Democracy Soup

Making sense out of the world of politics

Democratic mess of succession law in 2004 brought us Senator Scott Brown

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So much for predictions: analysis is more my game…

Edward Brooke. There’s a name you rarely hear despite his prominent place in political trivia, and recent link to an affair with Barbara Walters. Brooke is the first elected U.S. senator of African descent. For our purposes, Brooke is also the last Republican in the Senate from Massachusetts.

Of course, this will change in a matter of days, since Scott Brown defeated Martha Coakley to finish out the Senate seat for the late Ted Kennedy.

Yes, this make the health care bill — so decrepit even before Tuesday night that it needed repair, preferably not in the United States — much more difficult to pass.

But let’s go back to the reason this happened in the first place. Massachusetts was like many states, where the governor got to pick a replacement for a senator who leaves office or dies. This rule was in place in 2004 when John Kerry was running for president. The Massachusetts governor at the time — Mitt Romney — would likely have picked a Republican replacement for Kerry should Kerry have won the 2004 race (for the moment, never minded that Kerry likely did win that race).

The Democratic Party freaked out and didn’t want that scenario to occur. So they “brilliantly” changed the rules — creating a 5-month stretch where the Bay State wouldn’t have a senator, and then the people would elect someone to fill out the rest of the term.

Given that the 5-month interim stretch with no senator was likely against the U.S. Constitution, the law passed. And the Democrats looked bad when this happened in 2004. Then, of course, Kerry “didn’t win.”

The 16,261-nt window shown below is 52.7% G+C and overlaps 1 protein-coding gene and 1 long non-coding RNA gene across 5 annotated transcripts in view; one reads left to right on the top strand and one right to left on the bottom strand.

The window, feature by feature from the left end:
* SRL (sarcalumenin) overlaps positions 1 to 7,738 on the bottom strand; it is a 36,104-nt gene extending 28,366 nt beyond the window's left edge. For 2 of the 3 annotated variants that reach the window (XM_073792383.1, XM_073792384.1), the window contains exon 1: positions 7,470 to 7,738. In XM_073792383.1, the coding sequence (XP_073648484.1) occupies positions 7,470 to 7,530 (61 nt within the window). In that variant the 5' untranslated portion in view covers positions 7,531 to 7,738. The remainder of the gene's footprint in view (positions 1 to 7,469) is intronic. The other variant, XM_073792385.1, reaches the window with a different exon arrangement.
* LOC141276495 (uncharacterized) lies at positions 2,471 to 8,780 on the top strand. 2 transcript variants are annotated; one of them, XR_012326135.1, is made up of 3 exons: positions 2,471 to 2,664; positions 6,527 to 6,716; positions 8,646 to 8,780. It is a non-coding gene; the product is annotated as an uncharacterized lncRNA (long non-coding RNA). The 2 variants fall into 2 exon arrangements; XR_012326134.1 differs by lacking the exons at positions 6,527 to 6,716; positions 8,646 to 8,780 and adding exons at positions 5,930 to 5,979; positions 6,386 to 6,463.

Fast-forward to 2009. Ted Kennedy has died. Massachusetts has no senator, but ironically, has a Democratic governor in Deval Patrick. If the change in law hadn’t occurred, Patrick would have selected an interim senator, possibly Sen. Paul Kirk (the result of a new law passed by Democrats in 2009 to allow for an interim senator until the special election) until January 2013. Again, Democrats in Massachusetts changed the law twice, each time to serve their needs. And the first change was likely unconstitutional.

Combine all this changing of laws to temporarily suit political purposes, and a competent yet not-great candidate in an era of teabagging anger, even in blue states, and now the GOP has 41 senators, filibuster-proof.

Laws are designed to fit all scenarios. Changing laws on a whim looks bad, even if the second changes were designed to fix the first one. Voters see through this masquerade, even if politicians are still behind the mask.

Republicans may be correctly despised for their nefarious activities. But they didn’t do a whole lot in this case; Democratic people did this to themselves.

Scott Brown will be in the U.S. Senate until January 2013. Democrats will have that much time to figure out how that happened. Hope they use a mirror.

NOTE: Democracy Soup will kick up more media criticism coverage as part of the political blog. Let’s start with the alarming lack of coverage over who Scott Brown and Martha Coakley are. Yes, this is a special election. But the MSM focused on all the positives of Brown and the negatives of Coakley on a level that was embarassing, even by MSM standards.

The left-wing media dug up plenty of material on Brown, could have been spoon-fed to the MSM, but the MSM wouldn’t bite. And Coakley’s track record as Attorney General made her a fine candidate for the Senate. Yes, Brown was the better candidate on a superficial basis, and not just in looks. But this was no excuse to not paint the two major rivals in this race with truthful brushes. Let the voting public see who these two really are, and let the voters decide. That is true democracy; what the MSM gave us in this race was a travesty of any sense of democracy.

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Written by democracysoup

January 20, 2010 at 11:32 am

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